This is indeed a frenzied and exalted state of a sufi, who is able to proclaim, ‘I’m mad, I’m mad!/ I have realized myself,/ all the barriers have crubmled away.’ Understandably, this is the state of fanabillah, where the individual is torn into countless pieces to repeat a uniform zikr of the indivisibility of the supreme Self.

Beauty: its diverse expressions versus oneness

Nazrul’s metamorphosis from a folk-based leto poet to one of the most significant poets voicing the interlinking essence of his inner self and outer outfit is a most interesrting domain of aesthetic investigation. In his spontaneous attempt to strike a required balance between his ‘rebellious self with the introvert mystic within him, he outlined an aesthetics of his kind with beauty, metaphorized as sworno-jyoti or golden glow, remaining central to his core. Beauty is multishaded and multicoloured synonym of various realities, both positive and negative, as he explained in his ‘Amar Sundor’ (My Beauty). It is, indeed a unique idea of beauty growing out of the eqaution between the hunger of heart and hunger of body that creates a significant cognition of his being in his works.’ (On Nazrul’s Aesthetics by Mohammad Nurul Huda, P 24).

We would further argue that this quest of beauty in multifarious facets examining the seemingly opposite objects and their essence with a view to reach the unified origin and the target of all individual entities is essentially mystic in nature. An overt dissenter, feminist, realist and advocate of equality – whatever may be his diverse identities – he is ultimately looking for a globalized human being immersed in the glow of golden beauty – a state of uninterrupted peace, tranquility and sublimity. Though he was not a ‘university wit’ or a formal theoretician constructing literary, critical or creative theories, he created his kind of aesthetics through his creative works grown out of conflicting realties to attain a synthesis in the long run. In reaching his cherished goal of sublime stability he interacted with his destructive self calling upon him to show the right path. This destructive self has been phrased as ‘proloy-sundor’ by the poet. The answer came from his mystic self who is aware of great religious scriptures of all times. This awareness is the outcome of his reading and constant interaction with these holy scripts captured by great human minds. Nazrul says, ‘I started to call my ‘proloy-sundor with all my heart, ‘Show me the path, your path.’ Someone, as if in dream, came and said, ‘Read the Holy Koran; if you read what is written there you will see proloy-sundor – and even above me the fullness in you.’ I saluted him and said, ‘Are you the one who has been expressed in my imagination, in my consciousness in the form of my poetry, my writings to herald a revolt, the message of revolution?’ He replied to me, ‘Yes, I am your purbochetana, pre-consciousness (trans. by Huda).’ Nazrul clearly uttered the English word ‘pre-consciousness’, which is the basic constituent of his creative self. This constituent is the decisive instrument of his mystic self that closely interacted with all available major scriptures. Nazrul further says, ‘Silently I started reading Vedanta and Koran. The sky above my earth seemed to have been split at some thunderclap and by the strike of elctricity-writing. I seemed to climb higher and higher. From a distance I could see an incomparable glow as beautiful as gold. This my sworno-jyoti (gold-glow) I saw now for the first time.’ Amazingly enough, this incident resemebles the meeting of Moses with the Cretor on the Mount Tur or a Prophet’s receiving the divine revelation after a thunderous outburst of the Omnipotent.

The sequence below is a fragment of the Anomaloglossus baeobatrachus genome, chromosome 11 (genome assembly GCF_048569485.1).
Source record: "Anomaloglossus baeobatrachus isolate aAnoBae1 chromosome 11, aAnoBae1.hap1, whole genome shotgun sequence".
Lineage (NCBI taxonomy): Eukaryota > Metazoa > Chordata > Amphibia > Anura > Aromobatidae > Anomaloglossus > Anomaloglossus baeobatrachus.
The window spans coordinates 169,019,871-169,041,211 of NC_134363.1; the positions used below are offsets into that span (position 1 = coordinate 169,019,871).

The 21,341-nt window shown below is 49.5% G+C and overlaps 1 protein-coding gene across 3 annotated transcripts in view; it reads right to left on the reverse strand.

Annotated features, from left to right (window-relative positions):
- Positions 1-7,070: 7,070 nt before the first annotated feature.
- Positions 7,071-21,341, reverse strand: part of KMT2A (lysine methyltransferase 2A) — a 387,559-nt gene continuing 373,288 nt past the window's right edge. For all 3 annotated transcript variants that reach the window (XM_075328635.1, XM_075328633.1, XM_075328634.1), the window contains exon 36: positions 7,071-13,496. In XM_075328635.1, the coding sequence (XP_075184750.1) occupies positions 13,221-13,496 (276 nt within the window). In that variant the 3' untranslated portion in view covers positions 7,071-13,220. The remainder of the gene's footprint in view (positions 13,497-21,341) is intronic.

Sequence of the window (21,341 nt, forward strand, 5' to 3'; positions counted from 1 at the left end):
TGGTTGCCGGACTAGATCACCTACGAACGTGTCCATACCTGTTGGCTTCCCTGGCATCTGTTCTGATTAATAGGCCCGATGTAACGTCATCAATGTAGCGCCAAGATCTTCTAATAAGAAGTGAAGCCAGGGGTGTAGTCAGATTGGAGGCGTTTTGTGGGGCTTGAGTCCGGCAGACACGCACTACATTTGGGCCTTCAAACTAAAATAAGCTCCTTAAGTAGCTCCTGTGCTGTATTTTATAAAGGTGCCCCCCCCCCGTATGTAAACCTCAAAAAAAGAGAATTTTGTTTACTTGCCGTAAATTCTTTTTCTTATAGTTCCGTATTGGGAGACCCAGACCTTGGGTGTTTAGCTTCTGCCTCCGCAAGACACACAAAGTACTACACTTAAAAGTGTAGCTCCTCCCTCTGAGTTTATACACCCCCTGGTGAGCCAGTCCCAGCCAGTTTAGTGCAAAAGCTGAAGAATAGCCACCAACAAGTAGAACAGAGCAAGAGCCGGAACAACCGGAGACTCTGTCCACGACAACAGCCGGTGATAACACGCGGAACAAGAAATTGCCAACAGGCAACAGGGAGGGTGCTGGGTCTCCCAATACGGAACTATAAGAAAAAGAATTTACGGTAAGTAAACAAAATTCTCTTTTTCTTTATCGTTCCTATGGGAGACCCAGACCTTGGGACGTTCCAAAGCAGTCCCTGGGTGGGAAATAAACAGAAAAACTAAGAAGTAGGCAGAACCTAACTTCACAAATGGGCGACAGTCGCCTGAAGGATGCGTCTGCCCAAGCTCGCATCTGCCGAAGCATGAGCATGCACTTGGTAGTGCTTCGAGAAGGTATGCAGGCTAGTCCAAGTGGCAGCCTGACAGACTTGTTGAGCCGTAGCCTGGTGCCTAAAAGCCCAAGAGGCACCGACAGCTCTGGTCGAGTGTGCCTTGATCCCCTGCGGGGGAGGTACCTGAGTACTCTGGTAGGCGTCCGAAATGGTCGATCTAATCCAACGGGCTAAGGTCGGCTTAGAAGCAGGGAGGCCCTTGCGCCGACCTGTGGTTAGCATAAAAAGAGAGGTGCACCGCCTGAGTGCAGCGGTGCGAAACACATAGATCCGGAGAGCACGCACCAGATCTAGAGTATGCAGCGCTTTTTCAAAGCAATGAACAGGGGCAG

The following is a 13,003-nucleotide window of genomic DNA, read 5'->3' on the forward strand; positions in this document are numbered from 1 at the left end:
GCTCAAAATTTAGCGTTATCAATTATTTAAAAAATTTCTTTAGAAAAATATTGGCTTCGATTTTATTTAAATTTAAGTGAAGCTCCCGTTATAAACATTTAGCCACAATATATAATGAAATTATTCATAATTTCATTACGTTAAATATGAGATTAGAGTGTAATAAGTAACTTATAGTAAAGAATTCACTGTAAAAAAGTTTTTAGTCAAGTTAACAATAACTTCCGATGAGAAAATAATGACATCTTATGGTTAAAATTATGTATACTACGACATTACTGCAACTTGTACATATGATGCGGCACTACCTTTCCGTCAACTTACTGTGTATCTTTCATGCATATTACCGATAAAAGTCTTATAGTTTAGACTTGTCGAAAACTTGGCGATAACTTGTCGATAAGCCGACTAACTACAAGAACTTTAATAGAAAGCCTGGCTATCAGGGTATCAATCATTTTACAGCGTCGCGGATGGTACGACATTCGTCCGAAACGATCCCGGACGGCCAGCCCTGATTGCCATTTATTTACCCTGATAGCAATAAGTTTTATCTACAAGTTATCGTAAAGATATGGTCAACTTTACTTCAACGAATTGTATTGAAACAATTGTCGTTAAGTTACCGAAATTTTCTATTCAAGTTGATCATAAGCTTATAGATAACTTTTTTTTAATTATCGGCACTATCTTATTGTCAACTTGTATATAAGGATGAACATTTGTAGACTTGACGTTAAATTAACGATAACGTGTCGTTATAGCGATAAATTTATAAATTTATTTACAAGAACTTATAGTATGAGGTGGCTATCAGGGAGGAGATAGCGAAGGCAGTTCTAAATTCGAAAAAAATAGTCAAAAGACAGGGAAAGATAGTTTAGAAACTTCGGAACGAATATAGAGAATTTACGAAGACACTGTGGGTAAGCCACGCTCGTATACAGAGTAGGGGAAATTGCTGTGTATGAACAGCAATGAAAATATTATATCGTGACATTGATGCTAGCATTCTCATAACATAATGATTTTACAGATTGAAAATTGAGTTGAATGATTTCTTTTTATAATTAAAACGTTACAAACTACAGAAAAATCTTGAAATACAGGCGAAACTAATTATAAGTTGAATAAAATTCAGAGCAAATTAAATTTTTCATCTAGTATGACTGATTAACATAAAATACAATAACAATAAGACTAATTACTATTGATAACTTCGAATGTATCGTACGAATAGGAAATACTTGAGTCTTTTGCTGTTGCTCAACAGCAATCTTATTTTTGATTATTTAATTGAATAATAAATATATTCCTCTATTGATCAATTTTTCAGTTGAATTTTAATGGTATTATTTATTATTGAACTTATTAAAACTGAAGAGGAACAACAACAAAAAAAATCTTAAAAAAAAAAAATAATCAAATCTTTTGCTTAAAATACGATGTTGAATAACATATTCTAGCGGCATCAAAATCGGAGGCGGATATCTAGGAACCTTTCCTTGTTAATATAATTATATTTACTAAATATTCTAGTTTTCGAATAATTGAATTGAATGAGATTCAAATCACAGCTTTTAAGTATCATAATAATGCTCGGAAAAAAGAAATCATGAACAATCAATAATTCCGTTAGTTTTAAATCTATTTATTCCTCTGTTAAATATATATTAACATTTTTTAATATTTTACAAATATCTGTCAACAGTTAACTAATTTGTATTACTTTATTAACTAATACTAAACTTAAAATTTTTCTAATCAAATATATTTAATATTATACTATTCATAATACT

However, even a hasty scanning of the brief confessional statement of Nazrul (‘Amar Sundor) about his search of creative journney reveals before us as many as 16 opposing and interactive shades of beauty. These are (1) Shokti sundor (power beauty), (2) Ontorotom sundor (heart-laden beauty), (3) Prokash sundor (expression as homeland); (4) Jouban sundor (Youth beauty), (5) pem sundor (love beauty); (6) shok sundor (Grief beauty), (7)sneho sundor (beauty of filial affection), (8) Shishu sundor (infant beauty), (9) Proloy Sundor (destruction beauty), (10) Songhar Sundor (Beauty of Slaughter), (11) Dhyan Sundor (Beauty of Meditation), (12) Dharitree Sundor (Beauty of Earth), (13) Pushpito Sundor (Beauty of Flowering), (14) Bish-Sundor (Beauty of Poison), (15) Srishti Sundor (Beauty of Creation) and (16) Sworno-jyoti Sundor (Beauty of Golden Glow).

The above listing of different metaphorical shades of beauty could be further elongated by the poet, but eventually he had to stop somewhere. And he stopped at a point where all clashes of the opposites and diversities ended in golden glow. It is quite clear to us that though beauty appeared in different transitory and clashing persona (such as happiness to grief, might to debility or darkness to golden glow) in him, his individual self tried to discover the universal self through a laborious and arduous journey. This reminds us of the whirl dance of a sufi saint both in his physical state and metaphysical ecstasy.

The Journey of Pre-consciouness